The always superb Advertising Age recently published a thought-provoking, post Super Bowl treatise on the current state of the National Football League. And, as a fan of long-standing, I must say absorbing the piece was akin to being blindsided by an open-field tackle from the Baltimore Ravens' Ray Lewis.
Did you know the NFL's future is in deep, deep trouble? As a matter of fact, based upon the article, I'd list The National Football League right alongside Big Tobacco and McDonald's as the three most likely brands to be completely missing from the American landscape of 2050.
Try tackling these hard-hitting stats:
– 1,500 former NFL players are suing the league in federal court, claiming the NFL fraudulently concealed the risk of brain trauma from playing pro football. That's enough players to stock a whole new league.
– The NFL's popularity among Americans is in steady decline. In fact, it's dropped two percent in the last year. Big deal, you say? Well, guess what? Professional boxing and horse racing were both America's top sports in the first two decades of the 20th century, and each dropped an average of two percent a year during the 1930s.
– Every year, an additional five percent of American kids aged six-12 STOP playing organized tackle football. That means an increasingly smaller talent pool for the league to tap.
– When asked if he'd let a son of his play organized football, President Obama said it “would be a tough call.” To paraphrase LBJ's seminal quote about Walter Cronkite, “If you've lost (the sports-loving) Obama, you've lost the nation.”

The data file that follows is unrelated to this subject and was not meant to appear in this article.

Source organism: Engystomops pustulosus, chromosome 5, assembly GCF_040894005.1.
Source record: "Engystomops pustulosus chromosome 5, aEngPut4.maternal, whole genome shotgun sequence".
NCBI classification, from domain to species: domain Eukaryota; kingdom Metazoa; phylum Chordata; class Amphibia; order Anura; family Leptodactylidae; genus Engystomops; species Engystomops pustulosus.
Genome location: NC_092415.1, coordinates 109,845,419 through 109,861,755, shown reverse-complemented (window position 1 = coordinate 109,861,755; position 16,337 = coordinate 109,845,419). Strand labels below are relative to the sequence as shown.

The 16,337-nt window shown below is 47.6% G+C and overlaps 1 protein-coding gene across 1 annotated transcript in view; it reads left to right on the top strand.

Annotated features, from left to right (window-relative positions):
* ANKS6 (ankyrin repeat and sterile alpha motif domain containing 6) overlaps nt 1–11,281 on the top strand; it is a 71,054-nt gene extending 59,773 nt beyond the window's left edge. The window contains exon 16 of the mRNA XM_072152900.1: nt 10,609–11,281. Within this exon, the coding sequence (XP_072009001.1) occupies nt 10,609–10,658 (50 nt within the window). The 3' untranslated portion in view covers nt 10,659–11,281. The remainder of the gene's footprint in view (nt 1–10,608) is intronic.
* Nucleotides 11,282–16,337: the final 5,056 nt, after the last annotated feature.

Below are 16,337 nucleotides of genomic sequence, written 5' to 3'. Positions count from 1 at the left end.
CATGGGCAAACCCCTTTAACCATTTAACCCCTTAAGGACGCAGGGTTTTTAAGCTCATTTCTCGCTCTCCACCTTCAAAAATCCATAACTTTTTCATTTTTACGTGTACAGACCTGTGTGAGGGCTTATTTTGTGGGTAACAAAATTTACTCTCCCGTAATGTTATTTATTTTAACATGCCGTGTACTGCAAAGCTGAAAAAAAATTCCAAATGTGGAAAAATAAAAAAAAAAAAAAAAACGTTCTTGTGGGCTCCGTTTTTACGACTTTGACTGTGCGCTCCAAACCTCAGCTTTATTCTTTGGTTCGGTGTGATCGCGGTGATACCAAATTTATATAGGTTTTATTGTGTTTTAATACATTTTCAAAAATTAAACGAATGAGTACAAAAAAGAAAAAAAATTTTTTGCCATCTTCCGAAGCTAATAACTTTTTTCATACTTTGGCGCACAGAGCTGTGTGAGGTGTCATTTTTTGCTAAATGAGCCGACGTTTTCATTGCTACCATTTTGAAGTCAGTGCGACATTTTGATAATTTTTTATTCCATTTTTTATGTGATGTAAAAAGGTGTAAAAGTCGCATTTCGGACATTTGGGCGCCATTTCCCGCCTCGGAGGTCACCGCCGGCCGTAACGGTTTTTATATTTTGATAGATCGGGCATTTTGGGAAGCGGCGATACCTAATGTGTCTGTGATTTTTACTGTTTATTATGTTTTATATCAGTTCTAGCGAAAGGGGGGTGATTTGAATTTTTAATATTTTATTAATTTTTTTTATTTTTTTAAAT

Seemingly oblivious to this all-out blitz on the league's image and reputation, NFL Commissioner, Roger Goodell, has authorized a new branding spot from Grey Advertising that ran during the Super Bowl and will continue to air on the NFL Network. Its theme? 'Celebrating the Game of Football,' according to league spokesperson Brian McCarthy. Nice.
It never ceases to amaze me how many executives, and organizations, believe a major problem will simply go away if they keep ignoring the problem and, focus instead, on the excitement and allure of the product (and that holds true for nicotine, a Big Mac with cheese or head-jarring tackles).
Like other huge businesses, the NFL isn't about to kill the goose that laid the golden egg. But, if they don't start admitting fault, making wholesale safety changes and instituting a middle school education and awareness campaign, those of us who are still alive in 2050 may find ourselves spending Sunday afternoons in the Fall watching water polo, Seinfeld reruns or, dare I suggest it, getting off the couch and engaging in calorie burning, artery de-clogging exercise that doesn't involve head-to-head contact.
Were I the ghost of Christmas Future (masquerading as an NFL referee), I'd penalize the league 15 yards for 'flagrant disregard of making changes while change is still possible.'